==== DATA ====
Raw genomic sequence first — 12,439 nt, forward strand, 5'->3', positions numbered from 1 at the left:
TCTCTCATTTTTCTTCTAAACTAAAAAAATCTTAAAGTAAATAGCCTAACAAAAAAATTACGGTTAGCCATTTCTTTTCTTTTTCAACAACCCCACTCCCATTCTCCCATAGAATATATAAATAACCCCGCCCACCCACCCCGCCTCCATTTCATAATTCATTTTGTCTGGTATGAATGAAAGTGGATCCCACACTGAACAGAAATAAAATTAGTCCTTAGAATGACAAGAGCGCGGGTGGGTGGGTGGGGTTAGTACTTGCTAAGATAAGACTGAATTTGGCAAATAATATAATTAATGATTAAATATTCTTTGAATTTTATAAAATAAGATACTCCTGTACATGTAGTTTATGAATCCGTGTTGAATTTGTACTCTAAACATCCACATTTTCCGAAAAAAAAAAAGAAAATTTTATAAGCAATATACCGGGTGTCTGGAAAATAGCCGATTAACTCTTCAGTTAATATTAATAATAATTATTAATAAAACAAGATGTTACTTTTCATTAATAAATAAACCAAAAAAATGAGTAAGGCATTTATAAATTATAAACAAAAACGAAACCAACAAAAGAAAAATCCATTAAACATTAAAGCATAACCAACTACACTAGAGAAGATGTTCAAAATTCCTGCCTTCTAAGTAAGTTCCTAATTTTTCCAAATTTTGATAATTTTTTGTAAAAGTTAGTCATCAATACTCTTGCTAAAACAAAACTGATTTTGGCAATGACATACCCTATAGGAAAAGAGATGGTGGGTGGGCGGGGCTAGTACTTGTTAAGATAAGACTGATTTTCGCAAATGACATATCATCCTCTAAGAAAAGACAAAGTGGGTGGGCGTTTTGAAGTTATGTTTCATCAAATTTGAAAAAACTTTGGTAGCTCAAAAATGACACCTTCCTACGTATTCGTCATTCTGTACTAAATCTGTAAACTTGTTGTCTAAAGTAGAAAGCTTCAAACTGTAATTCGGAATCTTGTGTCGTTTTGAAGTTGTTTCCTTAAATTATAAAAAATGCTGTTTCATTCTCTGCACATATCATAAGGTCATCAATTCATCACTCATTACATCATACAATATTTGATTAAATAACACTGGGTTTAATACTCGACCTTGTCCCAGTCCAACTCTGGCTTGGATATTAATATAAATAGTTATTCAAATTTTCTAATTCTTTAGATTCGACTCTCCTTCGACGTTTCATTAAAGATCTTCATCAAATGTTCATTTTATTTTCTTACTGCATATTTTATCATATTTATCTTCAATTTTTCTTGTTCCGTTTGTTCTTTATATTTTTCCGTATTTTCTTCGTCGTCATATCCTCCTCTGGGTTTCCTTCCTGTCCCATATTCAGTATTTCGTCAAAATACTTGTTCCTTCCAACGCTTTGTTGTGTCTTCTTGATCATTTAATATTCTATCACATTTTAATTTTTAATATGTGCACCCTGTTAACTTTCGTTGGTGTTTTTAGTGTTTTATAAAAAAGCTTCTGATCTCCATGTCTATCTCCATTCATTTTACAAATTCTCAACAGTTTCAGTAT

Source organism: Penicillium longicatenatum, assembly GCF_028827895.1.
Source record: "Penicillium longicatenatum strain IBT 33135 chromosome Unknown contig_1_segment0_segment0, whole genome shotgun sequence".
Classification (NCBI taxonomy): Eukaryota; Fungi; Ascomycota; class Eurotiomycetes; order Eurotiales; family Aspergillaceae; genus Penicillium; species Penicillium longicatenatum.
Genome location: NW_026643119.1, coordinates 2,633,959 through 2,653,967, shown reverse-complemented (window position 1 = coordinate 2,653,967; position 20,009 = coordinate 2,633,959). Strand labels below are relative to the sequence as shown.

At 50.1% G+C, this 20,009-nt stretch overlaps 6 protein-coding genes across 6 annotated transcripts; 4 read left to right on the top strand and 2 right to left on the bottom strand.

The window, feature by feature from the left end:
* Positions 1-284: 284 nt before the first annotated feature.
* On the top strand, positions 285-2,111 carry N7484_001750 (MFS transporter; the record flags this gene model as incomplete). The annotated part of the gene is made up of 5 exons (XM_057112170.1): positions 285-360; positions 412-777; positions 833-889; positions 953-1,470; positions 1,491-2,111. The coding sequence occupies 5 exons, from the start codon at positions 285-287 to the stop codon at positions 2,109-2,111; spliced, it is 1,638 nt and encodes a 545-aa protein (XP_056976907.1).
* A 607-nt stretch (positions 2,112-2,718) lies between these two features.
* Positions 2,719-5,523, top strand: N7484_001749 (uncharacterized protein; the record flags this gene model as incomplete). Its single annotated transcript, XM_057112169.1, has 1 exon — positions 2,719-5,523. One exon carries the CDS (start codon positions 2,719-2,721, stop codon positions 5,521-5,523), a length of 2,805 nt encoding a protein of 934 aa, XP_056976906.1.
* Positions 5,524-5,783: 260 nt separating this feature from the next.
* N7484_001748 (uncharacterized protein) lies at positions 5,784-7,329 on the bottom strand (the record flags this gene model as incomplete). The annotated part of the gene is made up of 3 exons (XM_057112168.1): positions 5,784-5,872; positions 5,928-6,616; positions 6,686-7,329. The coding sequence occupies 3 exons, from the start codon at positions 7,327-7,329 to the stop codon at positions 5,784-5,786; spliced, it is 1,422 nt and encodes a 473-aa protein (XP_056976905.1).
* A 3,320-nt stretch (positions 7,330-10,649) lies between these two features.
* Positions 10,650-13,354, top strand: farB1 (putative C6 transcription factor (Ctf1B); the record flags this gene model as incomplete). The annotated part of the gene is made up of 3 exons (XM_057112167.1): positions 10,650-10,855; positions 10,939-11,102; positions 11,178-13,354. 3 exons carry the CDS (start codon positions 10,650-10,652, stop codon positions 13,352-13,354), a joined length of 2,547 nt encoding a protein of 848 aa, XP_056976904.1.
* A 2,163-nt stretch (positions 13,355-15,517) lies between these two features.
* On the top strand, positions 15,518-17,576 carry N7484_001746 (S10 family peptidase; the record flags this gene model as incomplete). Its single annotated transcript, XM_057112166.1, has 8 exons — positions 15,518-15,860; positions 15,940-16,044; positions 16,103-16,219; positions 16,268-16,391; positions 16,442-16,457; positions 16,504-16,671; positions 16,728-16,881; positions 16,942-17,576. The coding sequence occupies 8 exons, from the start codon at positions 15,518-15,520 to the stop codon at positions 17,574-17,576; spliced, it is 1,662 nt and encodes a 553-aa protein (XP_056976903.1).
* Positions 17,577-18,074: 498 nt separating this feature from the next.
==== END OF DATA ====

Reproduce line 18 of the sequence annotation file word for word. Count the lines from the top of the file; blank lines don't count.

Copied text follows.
* On the top strand, positions 15,518-17,576 carry N7484_001746 (S10 family peptidase; the record flags this gene model as incomplete). Its single annotated transcript, XM_057112166.1, has 8 exons — positions 15,518-15,860; positions 15,940-16,044; positions 16,103-16,219; positions 16,268-16,391; positions 16,442-16,457; positions 16,504-16,671; positions 16,728-16,881; positions 16,942-17,576. The coding sequence occupies 8 exons, from the start codon at positions 15,518-15,520 to the stop codon at positions 17,574-17,576; spliced, it is 1,662 nt and encodes a 553-aa protein (XP_056976903.1).